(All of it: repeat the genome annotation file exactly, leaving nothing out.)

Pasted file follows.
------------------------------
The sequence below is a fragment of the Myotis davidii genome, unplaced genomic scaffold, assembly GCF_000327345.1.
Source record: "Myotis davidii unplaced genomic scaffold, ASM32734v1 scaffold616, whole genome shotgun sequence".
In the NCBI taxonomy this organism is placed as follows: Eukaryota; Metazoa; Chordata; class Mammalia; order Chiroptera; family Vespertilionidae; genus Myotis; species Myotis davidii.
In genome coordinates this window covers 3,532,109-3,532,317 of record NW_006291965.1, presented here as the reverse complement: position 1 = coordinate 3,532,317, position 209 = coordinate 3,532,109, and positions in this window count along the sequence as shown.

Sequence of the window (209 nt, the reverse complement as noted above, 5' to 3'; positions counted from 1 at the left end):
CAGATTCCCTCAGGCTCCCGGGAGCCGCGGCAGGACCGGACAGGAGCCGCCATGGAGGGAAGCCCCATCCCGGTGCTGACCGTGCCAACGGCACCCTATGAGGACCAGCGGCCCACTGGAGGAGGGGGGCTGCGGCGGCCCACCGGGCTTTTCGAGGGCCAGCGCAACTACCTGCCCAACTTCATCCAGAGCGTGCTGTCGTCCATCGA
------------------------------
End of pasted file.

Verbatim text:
The sequence below is a fragment of the Myotis davidii genome, unplaced genomic scaffold, assembly GCF_000327345.1.
Source record: "Myotis davidii unplaced genomic scaffold, ASM32734v1 scaffold616, whole genome shotgun sequence".
In the NCBI taxonomy this organism is placed as follows: Eukaryota; Metazoa; Chordata; class Mammalia; order Chiroptera; family Vespertilionidae; genus Myotis; species Myotis davidii.
In genome coordinates this window covers 3,532,109-3,532,317 of record NW_006291965.1, presented here as the reverse complement: position 1 = coordinate 3,532,317, position 209 = coordinate 3,532,109, and positions in this window count along the sequence as shown.

Sequence of the window (209 nt, the reverse complement as noted above, 5' to 3'; positions counted from 1 at the left end):
CAGATTCCCTCAGGCTCCCGGGAGCCGCGGCAGGACCGGACAGGAGCCGCCATGGAGGGAAGCCCCATCCCGGTGCTGACCGTGCCAACGGCACCCTATGAGGACCAGCGGCCCACTGGAGGAGGGGGGCTGCGGCGGCCCACCGGGCTTTTCGAGGGCCAGCGCAACTACCTGCCCAACTTCATCCAGAGCGTGCTGTCGTCCATCGA